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How Focusing on People Turned Orange Around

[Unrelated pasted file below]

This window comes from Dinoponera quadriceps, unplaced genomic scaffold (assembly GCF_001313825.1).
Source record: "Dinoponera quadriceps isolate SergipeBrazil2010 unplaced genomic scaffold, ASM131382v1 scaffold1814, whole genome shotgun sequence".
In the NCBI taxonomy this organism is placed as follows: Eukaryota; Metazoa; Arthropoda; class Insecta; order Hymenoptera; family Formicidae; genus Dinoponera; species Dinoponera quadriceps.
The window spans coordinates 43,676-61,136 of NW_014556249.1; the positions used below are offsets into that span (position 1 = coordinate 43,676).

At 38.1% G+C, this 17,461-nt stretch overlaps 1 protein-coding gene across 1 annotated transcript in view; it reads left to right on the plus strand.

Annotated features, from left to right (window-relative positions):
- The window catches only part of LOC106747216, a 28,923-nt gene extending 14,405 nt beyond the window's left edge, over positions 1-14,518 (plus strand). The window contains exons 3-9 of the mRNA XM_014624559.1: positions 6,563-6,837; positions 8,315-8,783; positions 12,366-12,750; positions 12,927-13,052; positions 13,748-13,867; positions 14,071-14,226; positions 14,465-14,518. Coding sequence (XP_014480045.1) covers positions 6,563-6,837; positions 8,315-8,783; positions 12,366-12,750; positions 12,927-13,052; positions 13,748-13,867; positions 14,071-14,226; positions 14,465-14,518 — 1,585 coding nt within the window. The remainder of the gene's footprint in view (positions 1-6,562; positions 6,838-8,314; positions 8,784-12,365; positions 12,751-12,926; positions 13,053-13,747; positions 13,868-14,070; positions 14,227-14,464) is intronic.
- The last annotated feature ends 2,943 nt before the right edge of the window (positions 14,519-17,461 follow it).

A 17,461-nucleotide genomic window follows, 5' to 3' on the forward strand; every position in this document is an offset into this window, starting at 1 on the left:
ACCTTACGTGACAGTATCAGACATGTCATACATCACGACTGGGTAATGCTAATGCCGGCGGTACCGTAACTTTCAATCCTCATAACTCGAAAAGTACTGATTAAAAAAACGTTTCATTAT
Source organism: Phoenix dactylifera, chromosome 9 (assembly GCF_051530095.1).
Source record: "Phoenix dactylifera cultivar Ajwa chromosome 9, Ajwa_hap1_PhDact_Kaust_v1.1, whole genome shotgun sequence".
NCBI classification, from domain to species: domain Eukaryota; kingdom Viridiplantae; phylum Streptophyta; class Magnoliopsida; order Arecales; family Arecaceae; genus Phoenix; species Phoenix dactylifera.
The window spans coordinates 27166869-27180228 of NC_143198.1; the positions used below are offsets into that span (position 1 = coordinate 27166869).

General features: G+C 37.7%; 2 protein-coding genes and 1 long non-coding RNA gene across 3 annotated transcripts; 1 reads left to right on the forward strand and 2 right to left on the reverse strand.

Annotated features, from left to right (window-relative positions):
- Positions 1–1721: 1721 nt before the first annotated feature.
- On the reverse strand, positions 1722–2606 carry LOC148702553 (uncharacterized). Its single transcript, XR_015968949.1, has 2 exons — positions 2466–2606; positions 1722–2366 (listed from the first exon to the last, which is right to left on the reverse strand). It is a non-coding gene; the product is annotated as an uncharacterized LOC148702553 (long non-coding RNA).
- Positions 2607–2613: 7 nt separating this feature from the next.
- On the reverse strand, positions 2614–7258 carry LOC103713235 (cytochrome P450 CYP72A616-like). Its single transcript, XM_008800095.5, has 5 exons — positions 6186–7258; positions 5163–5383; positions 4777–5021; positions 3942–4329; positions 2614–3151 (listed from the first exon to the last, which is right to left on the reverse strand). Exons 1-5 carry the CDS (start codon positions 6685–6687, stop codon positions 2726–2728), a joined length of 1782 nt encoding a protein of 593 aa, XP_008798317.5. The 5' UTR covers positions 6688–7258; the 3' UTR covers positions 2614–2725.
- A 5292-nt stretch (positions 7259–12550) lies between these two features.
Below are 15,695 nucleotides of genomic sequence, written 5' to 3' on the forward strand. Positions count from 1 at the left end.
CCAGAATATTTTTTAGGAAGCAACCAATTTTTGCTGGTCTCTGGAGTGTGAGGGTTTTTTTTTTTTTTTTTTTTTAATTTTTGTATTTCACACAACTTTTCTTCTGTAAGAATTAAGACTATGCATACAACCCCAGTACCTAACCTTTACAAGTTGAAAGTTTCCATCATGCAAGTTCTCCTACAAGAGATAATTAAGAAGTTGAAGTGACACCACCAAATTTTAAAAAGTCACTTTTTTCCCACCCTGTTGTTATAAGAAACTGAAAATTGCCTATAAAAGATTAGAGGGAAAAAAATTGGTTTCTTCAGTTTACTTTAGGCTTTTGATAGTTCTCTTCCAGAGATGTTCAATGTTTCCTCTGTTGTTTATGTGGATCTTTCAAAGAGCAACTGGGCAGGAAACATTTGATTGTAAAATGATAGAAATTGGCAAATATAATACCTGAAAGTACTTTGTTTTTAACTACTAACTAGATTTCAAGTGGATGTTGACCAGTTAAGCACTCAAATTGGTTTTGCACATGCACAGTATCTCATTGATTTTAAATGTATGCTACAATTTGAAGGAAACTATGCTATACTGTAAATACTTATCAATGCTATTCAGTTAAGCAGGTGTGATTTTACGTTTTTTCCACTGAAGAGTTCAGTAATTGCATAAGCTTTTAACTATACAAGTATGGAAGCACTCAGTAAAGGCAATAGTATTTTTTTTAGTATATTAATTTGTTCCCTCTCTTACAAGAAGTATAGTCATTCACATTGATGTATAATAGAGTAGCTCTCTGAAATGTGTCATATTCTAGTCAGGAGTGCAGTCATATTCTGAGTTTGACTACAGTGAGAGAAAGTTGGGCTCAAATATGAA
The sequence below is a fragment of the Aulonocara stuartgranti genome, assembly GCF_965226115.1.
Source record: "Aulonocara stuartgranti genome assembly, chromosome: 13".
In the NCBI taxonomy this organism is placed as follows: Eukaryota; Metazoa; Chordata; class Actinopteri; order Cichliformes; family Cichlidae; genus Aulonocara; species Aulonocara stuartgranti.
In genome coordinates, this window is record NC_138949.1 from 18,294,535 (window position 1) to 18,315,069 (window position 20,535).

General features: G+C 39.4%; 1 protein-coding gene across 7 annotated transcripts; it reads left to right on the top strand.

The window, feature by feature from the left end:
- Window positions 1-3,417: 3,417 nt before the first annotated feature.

When Aminata Kane took on the challenge of turning around Orange’s Sierra Leonean subsidiary, the giant French telco was considering a sale of the money-losing unit to its main competitor MTN. That was back in April 2018. Aminata, a former mobile money marketing manager at Orange’s Sonatel unit in Senegal, had never run a company with that kind of P&L. Her only previous experience as a CEO was in fashion, when she founded the Fula&Style social fashion startup the year she graduated from MIT, where she got her MBA in 2012. Fula&Style got off to a great start, around a promise of delivering affordable apparel and accessories to mass market consumers in West Africa. The intent was to employ designers, tailors, seamstresses, and craftsmen from Senegal’s local artisan communities, but two years after launch the venture stalled and Aminata took a more stable corporate job at Orange Sonatel, managing a loyalty program for some of the telco’s customers. Having worked, after obtaining her Master in Science of Management at HEC Paris, at Goldman Sachs and McKinsey in Paris and London before moving to Boston for business school, Aminata had learnt to work her way around big company politics. Once settled in Freetown, she knew that, as soon as she stepped into the CEO role, the only factor in the evaluation grid would be the unit’s bottom line. That is why she focused on HR and morale issues as a way to change the company culture while pushing for new forms of meritocracy across the board. The financial results speak for themselves. In three short years, she was able to increase Orange Sierra Leone’s market share from 39% to 52%, and she recently told HEC Magazine that “she’s even happier to have appointed 50% of her executive committee as women.”